Do These Ancient Pictographs Show a Supernova?

In 1953, two CalTech astrophysicists with a side passion for archaeology drove a
battered Jeep across the northern Arizona desert to the top of White Mesa, a historic Pueblo settlement now located in the Navajo Nation. White Mesa sits like a slab of Australia that someone dropped by accident into the American Southwest. Tourists rarely climb the plateau itself, which was last inhabited around the 11th century. Instead, they make the less hazardous pilgrimage to White Mesa Arch, a teacup-handle jut of rock on the side of the mesa that makes for spectacular photo shoots.

northern Arizona badland scenery

Navajo Nation land, northern Arizona. Photo: Shutterstock


But after pushing their exhausted vehicle up the flaky terrain to the top of the plateau, Bill Miller and Helmut Abt discovered an un-excavated trove of late medieval Pueblo artifacts. Over three weeks of trudging from dig site to Jeep and back again, the two found hundreds of pictographs, petroglyphs, and clay fragments. Most were of archaeological interest, but with little to add to the existing body of knowledge on the late medieval Pueblo.

Mystery object next to a crescent moon

Save one. Miller and Abt, who had not expected their profession to come calling, stared in wonder. Painted on the rock at the back of a deep cave, the pictograph depicted a circle abutting a crescent. The crescent, agreed the two astronomers, clearly represented the new moon. The object next to it must have been something very large or bright in the sky. But what was it?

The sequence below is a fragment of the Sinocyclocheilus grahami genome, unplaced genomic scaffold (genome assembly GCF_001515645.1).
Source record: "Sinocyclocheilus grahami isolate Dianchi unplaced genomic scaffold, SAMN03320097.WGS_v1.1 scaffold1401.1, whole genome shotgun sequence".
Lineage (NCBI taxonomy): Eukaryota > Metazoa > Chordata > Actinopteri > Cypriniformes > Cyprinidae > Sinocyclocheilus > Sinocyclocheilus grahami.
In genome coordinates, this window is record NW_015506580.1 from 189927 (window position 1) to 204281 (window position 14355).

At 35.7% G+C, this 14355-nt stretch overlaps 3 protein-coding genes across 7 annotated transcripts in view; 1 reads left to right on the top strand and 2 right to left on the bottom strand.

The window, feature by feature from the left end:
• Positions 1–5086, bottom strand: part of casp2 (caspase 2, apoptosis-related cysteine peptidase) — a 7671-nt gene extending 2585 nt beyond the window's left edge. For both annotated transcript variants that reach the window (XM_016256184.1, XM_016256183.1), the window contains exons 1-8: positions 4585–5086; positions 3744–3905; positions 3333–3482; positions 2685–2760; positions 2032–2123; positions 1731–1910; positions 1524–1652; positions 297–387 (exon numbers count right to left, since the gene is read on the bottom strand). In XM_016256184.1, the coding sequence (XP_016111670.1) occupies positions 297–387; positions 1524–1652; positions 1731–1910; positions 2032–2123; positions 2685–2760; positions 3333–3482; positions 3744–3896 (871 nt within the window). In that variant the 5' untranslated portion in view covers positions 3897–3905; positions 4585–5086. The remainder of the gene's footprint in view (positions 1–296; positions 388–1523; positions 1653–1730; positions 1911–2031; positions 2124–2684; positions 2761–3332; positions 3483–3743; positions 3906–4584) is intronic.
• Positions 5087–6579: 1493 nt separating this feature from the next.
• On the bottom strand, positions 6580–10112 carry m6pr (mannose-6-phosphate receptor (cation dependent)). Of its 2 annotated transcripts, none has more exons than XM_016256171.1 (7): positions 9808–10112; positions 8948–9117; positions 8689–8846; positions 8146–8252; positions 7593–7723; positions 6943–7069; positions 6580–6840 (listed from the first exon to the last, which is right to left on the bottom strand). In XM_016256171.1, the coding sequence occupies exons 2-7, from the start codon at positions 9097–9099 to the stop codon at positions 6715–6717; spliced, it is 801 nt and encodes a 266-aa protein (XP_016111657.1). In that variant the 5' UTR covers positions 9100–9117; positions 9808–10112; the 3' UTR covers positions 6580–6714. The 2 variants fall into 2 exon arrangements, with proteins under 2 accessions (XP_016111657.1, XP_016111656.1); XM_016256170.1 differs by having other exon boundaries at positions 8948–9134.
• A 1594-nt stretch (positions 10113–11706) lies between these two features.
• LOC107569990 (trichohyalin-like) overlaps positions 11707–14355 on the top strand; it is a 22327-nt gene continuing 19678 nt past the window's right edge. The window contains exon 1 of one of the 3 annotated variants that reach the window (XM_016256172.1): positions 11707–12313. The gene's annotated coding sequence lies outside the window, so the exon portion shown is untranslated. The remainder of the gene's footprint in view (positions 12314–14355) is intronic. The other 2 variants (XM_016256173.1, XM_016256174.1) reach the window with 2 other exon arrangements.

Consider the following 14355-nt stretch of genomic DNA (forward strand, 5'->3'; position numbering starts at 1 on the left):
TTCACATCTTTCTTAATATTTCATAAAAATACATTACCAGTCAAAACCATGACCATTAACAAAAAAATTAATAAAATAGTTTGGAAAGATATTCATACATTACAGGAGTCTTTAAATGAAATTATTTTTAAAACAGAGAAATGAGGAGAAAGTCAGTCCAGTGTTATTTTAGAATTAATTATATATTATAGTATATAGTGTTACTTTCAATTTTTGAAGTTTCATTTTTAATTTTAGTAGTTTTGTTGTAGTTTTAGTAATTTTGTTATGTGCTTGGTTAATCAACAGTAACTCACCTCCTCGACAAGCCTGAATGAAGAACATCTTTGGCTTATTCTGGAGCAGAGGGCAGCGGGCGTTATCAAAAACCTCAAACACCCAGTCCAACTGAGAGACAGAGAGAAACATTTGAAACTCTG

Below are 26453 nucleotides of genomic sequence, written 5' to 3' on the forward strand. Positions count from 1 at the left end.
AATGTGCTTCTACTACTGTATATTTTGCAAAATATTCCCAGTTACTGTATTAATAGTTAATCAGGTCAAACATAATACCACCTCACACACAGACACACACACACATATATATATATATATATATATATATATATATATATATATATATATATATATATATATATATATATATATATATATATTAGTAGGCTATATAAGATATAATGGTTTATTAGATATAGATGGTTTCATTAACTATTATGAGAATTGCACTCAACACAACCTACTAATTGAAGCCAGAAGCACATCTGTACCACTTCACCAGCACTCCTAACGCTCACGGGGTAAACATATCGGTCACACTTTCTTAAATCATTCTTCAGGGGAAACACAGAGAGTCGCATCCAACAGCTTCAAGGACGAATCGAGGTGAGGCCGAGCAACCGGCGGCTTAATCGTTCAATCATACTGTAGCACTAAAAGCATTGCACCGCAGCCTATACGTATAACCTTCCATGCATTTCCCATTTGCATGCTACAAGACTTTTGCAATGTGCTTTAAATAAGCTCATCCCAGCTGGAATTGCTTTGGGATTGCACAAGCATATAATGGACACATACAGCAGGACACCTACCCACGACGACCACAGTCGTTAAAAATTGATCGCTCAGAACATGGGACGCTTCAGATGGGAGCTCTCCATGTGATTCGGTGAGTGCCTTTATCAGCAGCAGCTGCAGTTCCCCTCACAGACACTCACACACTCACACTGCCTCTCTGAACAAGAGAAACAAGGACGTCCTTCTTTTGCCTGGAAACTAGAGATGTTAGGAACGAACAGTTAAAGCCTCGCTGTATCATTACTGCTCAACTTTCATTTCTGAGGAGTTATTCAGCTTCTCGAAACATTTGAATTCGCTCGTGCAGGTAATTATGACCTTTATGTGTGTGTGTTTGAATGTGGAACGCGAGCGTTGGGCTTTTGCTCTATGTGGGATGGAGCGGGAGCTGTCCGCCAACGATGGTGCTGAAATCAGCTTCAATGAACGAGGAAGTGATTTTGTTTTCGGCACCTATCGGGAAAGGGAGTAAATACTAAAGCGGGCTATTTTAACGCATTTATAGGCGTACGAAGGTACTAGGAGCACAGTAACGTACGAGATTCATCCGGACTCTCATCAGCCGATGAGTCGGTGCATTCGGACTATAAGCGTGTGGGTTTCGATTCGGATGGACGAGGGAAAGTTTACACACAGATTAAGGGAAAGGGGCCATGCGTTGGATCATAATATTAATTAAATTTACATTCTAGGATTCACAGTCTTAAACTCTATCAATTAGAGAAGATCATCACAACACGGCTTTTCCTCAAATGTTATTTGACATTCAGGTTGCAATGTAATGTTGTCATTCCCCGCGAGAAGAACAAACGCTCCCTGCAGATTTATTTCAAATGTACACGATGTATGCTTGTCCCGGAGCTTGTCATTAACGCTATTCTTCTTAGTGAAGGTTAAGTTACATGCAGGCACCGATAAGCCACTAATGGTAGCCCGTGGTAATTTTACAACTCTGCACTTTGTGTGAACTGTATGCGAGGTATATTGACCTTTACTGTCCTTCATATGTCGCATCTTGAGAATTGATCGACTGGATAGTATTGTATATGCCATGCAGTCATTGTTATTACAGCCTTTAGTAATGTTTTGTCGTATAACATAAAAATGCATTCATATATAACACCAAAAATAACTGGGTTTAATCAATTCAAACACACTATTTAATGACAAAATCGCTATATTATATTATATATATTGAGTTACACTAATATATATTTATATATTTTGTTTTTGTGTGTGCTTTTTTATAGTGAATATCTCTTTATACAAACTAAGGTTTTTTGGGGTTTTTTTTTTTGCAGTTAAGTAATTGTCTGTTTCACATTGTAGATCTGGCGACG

pictograph of crescent moon and circle

The petroglyph in Binne Etenni Canyon, near the present-day Glen Canyon Dam, shows a crescent moon carved above a circle of roughly the same size. Photo: Helmut Abt and Bill Miller


Fascinated, he and Abt set out again one year later, this time with a grant from the
Museum of Northern Arizona and a guide from the Navajo Nation. He and Abt found a second example of astronomical rock art in Binne Etteni Canyon about 16km north of White Mesa. The photo Miller took shows another large circle next to a crescent, each carved into the stone itself.

Photo: Google Maps


What had the medieval Pueblo seen in the sky that moved them to paint and carve images of it in the stones? Miller thought he knew: a supernova. When massive stars run out of fuel, their outer layers collapse under the force of their own gravity and rebound off the hard iron core, creating a sudden explosion of matter and light visible from galaxies away.

The supernova of 1054

The late Medieval period saw a striking concentration of nearby supernovas, but Miller had one candidate in particular. The supernova of 1054— known as SN 1054— was so bright that Chinese records describe it as being visible during the day for three weeks. Its remains became the Crab Nebula, an orange-green nest of matter clawing into empty space, and one of the most popular objects for amateur astronomy observations.

It’s easy to understand why Miller’s hypothesis was a powerful one. There’s an emotional appeal in the thought that 11th-century artists successfully communicated through the millennia that they witnessed the creation of a nebula we still marvel at today. His theory gained traction in the ensuing decades, as researchers identified dozens of similar astronomical petroglyphs and pictographs across the Southwest, in sites from California to Texas and Utah to Mexico.